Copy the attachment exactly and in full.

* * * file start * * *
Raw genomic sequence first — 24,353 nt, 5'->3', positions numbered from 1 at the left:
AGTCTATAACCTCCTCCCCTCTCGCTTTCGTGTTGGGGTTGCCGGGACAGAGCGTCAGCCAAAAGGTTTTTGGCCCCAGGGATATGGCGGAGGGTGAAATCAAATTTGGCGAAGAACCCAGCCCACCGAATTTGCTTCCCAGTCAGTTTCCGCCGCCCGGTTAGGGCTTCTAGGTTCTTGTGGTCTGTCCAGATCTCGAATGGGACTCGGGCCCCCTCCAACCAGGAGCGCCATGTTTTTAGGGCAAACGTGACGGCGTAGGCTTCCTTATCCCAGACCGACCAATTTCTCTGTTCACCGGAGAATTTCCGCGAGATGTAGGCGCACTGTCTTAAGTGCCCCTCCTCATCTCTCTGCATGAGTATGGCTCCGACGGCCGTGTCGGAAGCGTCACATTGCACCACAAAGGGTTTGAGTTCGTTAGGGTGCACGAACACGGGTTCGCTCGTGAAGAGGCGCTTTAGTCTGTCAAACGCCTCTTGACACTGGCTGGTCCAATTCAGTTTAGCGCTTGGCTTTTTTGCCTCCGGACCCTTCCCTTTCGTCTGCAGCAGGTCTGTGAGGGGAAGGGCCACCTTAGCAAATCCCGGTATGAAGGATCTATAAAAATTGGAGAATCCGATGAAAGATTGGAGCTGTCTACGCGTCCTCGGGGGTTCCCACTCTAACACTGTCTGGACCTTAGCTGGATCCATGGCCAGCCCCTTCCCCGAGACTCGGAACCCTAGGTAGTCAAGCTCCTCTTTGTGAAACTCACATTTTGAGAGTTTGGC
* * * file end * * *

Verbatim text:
Raw genomic sequence first — 24,353 nt, 5'->3', positions numbered from 1 at the left:
AGTCTATAACCTCCTCCCCTCTCGCTTTCGTGTTGGGGTTGCCGGGACAGAGCGTCAGCCAAAAGGTTTTTGGCCCCAGGGATATGGCGGAGGGTGAAATCAAATTTGGCGAAGAACCCAGCCCACCGAATTTGCTTCCCAGTCAGTTTCCGCCGCCCGGTTAGGGCTTCTAGGTTCTTGTGGTCTGTCCAGATCTCGAATGGGACTCGGGCCCCCTCCAACCAGGAGCGCCATGTTTTTAGGGCAAACGTGACGGCGTAGGCTTCCTTATCCCAGACCGACCAATTTCTCTGTTCACCGGAGAATTTCCGCGAGATGTAGGCGCACTGTCTTAAGTGCCCCTCCTCATCTCTCTGCATGAGTATGGCTCCGACGGCCGTGTCGGAAGCGTCACATTGCACCACAAAGGGTTTGAGTTCGTTAGGGTGCACGAACACGGGTTCGCTCGTGAAGAGGCGCTTTAGTCTGTCAAACGCCTCTTGACACTGGCTGGTCCAATTCAGTTTAGCGCTTGGCTTTTTTGCCTCCGGACCCTTCCCTTTCGTCTGCAGCAGGTCTGTGAGGGGAAGGGCCACCTTAGCAAATCCCGGTATGAAGGATCTATAAAAATTGGAGAATCCGATGAAAGATTGGAGCTGTCTACGCGTCCTCGGGGGTTCCCACTCTAACACTGTCTGGACCTTAGCTGGATCCATGGCCAGCCCCTTCCCCGAGACTCGGAACCCTAGGTAGTCAAGCTCCTCTTTGTGAAACTCACATTTTGAGAGTTTGGC